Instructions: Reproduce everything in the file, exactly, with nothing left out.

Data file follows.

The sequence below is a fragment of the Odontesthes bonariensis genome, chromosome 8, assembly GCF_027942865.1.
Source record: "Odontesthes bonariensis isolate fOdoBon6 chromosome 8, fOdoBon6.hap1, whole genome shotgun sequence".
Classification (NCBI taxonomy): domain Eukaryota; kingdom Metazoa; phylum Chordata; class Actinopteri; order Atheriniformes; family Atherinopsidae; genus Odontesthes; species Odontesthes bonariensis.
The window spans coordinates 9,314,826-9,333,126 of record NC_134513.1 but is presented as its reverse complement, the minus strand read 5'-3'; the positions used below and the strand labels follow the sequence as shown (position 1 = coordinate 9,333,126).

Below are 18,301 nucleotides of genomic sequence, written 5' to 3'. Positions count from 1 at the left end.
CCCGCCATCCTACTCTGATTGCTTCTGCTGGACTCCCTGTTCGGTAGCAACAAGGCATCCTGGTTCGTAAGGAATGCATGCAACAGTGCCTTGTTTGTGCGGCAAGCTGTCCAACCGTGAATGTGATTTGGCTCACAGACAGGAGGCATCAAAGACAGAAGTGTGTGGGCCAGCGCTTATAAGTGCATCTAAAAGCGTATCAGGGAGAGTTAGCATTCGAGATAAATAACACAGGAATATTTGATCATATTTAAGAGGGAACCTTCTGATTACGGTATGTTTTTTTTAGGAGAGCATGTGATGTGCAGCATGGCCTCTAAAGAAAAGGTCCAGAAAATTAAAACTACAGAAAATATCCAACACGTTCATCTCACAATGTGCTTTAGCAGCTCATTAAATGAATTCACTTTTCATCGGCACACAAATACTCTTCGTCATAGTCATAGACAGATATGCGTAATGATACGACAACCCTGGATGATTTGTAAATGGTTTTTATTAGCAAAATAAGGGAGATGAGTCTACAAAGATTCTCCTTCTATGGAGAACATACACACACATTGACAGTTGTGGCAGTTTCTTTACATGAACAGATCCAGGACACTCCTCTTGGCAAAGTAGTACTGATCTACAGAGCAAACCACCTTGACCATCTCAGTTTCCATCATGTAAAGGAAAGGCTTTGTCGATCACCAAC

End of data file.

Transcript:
The sequence below is a fragment of the Odontesthes bonariensis genome, chromosome 8, assembly GCF_027942865.1.
Source record: "Odontesthes bonariensis isolate fOdoBon6 chromosome 8, fOdoBon6.hap1, whole genome shotgun sequence".
Classification (NCBI taxonomy): domain Eukaryota; kingdom Metazoa; phylum Chordata; class Actinopteri; order Atheriniformes; family Atherinopsidae; genus Odontesthes; species Odontesthes bonariensis.
The window spans coordinates 9,314,826-9,333,126 of record NC_134513.1 but is presented as its reverse complement, the minus strand read 5'-3'; the positions used below and the strand labels follow the sequence as shown (position 1 = coordinate 9,333,126).

Below are 18,301 nucleotides of genomic sequence, written 5' to 3'. Positions count from 1 at the left end.
CCCGCCATCCTACTCTGATTGCTTCTGCTGGACTCCCTGTTCGGTAGCAACAAGGCATCCTGGTTCGTAAGGAATGCATGCAACAGTGCCTTGTTTGTGCGGCAAGCTGTCCAACCGTGAATGTGATTTGGCTCACAGACAGGAGGCATCAAAGACAGAAGTGTGTGGGCCAGCGCTTATAAGTGCATCTAAAAGCGTATCAGGGAGAGTTAGCATTCGAGATAAATAACACAGGAATATTTGATCATATTTAAGAGGGAACCTTCTGATTACGGTATGTTTTTTTTAGGAGAGCATGTGATGTGCAGCATGGCCTCTAAAGAAAAGGTCCAGAAAATTAAAACTACAGAAAATATCCAACACGTTCATCTCACAATGTGCTTTAGCAGCTCATTAAATGAATTCACTTTTCATCGGCACACAAATACTCTTCGTCATAGTCATAGACAGATATGCGTAATGATACGACAACCCTGGATGATTTGTAAATGGTTTTTATTAGCAAAATAAGGGAGATGAGTCTACAAAGATTCTCCTTCTATGGAGAACATACACACACATTGACAGTTGTGGCAGTTTCTTTACATGAACAGATCCAGGACACTCCTCTTGGCAAAGTAGTACTGATCTACAGAGCAAACCACCTTGACCATCTCAGTTTCCATCATGTAAAGGAAAGGCTTTGTCGATCACCAAC